All these horizontal, design-y layouts

In an interesting article on Nieman Lab, Bill Nguyen makes some interesting remarks on the new graphic trend of some of the major American websites – technology-related, but not only.

The tendency noted by Nguyen is to set extremely brilliant, creative and cool layouts – more “design-y”, so to speak – instead of the classic static container of articles. In a sense this is a reaction to many forms of the typical web stuff, which is still loaded with awkward, ugly, full of advertising solutions that kill your attention after ten seconds.

In place of this, the idea is to make digital publishing more and more beautiful – always more enjoyable, also from an aesthtetic – and not only functional – point of view.

Editors have realized that just writing a good article is not enough for digital spaces. It is equally important to make it interactive and user-friendly. The readers find it more enjoyable and are ready to even pay for reading such an article. Find more information about how a digital publication can be enhanced more. Digital publishing is here to stay and it is better to use innovative ideas.

Nguyen cites as a particularly inspiring example this article on ESPN.com, a real piece of skill where the content is enhanced and augmented by the presence of images and other graphics solutions. More an experience than just a reading, in the words of the journalist.

So this will be the future of the web?

On the one hand we can hope so: but the risk is to put too much attention on the graphics to the point of making it an end in itself: too much “experience” and too little reading, whereas the long pieces first need a clean template that can naturally fit the bare words.

To be sure, this doesn’t mean “Okay, let’s get back to the most minimal layout we can draw” (something in Daring Fireball style, just to make things clear): the enjoyment of a digital magazine also lies in its ability to take full advantage of all the resources typical of its environment. And this is even more true if we consider the content in a multiscreen key.

As far as we are concerned, in any case, the most important fashion that we have observed in recent months is horizontality – but combined with a wide flowering of cool graphics solutions – shades, slide, interactive elements, fonts large body and typically a striking visual impact. In a very little time, this “wave of coolness” has become a real standard.

As you are probably aware, the inspiration comes from the revolutionary layout of The Verge, tailor-made for long-form and super-interesting content:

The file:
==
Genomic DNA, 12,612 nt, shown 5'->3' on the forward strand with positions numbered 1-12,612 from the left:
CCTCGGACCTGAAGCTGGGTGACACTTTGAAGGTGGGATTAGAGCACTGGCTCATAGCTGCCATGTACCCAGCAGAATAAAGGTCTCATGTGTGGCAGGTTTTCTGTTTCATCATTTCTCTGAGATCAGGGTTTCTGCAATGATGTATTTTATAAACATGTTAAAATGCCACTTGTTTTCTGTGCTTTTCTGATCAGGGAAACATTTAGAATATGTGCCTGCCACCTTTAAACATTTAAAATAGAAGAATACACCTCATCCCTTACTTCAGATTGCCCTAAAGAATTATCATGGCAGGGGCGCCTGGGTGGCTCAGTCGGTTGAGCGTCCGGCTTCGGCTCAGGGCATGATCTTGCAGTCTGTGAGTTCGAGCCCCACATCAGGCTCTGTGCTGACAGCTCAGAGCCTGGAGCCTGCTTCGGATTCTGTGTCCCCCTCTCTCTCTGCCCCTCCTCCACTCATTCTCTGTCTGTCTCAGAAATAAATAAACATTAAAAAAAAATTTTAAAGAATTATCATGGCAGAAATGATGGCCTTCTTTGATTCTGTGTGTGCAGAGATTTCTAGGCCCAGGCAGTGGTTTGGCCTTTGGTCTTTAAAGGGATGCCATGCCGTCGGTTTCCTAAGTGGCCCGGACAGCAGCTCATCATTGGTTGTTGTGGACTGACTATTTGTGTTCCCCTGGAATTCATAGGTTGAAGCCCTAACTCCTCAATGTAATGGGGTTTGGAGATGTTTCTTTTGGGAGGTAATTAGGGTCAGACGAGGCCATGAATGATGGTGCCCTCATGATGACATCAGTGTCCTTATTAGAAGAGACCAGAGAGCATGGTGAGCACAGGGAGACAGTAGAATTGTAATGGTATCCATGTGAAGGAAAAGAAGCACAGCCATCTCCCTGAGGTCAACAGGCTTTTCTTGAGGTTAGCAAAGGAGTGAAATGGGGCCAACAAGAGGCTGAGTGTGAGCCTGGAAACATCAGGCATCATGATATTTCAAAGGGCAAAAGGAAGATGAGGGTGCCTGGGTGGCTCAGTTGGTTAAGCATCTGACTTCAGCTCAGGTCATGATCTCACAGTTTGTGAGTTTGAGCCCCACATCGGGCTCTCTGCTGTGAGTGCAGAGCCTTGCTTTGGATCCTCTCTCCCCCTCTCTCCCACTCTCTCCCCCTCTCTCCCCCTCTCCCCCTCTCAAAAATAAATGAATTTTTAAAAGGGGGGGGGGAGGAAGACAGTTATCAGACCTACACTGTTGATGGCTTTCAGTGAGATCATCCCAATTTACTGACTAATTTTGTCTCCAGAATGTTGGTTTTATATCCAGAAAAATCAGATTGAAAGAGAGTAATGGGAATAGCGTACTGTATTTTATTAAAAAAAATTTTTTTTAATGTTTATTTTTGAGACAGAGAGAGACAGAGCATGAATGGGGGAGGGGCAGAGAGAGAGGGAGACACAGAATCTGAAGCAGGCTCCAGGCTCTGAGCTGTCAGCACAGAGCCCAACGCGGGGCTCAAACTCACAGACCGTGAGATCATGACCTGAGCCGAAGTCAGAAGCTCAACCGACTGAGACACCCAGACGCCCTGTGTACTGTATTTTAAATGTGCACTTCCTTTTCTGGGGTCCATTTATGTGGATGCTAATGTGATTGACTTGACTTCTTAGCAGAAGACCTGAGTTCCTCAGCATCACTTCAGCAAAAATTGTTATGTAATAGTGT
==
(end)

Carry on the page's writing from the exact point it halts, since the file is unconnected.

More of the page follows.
Of course this is just a glimpse of the homepage: the quality The Verge’s work can also be appreciated in the individual pages.

Now here’s some screenshoots of some very recent redesigns you have probably already noticed – if you are a tech news addicted – but that maybe you haven’t put in a row.

Let’s start with PandoDaily:

And this is Read Write (formerly known as Read Write Web):

Now here’s The Next Web (if you’re struggling to find your way and these screenshots seem to belong to the very same site, don’t worry: this is the point).

And finally (even if the redesign here is not that recent), Ars Technica:

In all four cases the pattern is pretty clear: a template structured in blocks (often asymmetric) with a particular care to the horizontal balance: plus a general attention to a “modern” style.

Some other examples? Maybe outside of the tech area? Sure. Here’s Pitchfork

… and the brand new look of that fantastic magazine which is The Atlantic:

In short, here’s the new trend: fancy, more complex, “bigger” (bigger blocks, bigger images), and somehow unconsciously Pinterest-y.

From the conceptual point of view, this triumph of horizontality seems to convey a certain absence of hierarchybetween the various content, somehow stressing their permanence in time. (Beyond the most recent news or the latest update, of course).

If, however, this approach makes a lot of sense for long-form pieces and great inquiries, the value of which is resistant to the flow of the news, perhaps it makes less sense to pill-style articles like this. Verticality and simplicity, after all, are not bad per se: and an information architect should think of his website’s own requirements instead of simply following trends.

In the end it’s all about the reader, not about the next design wave.

 

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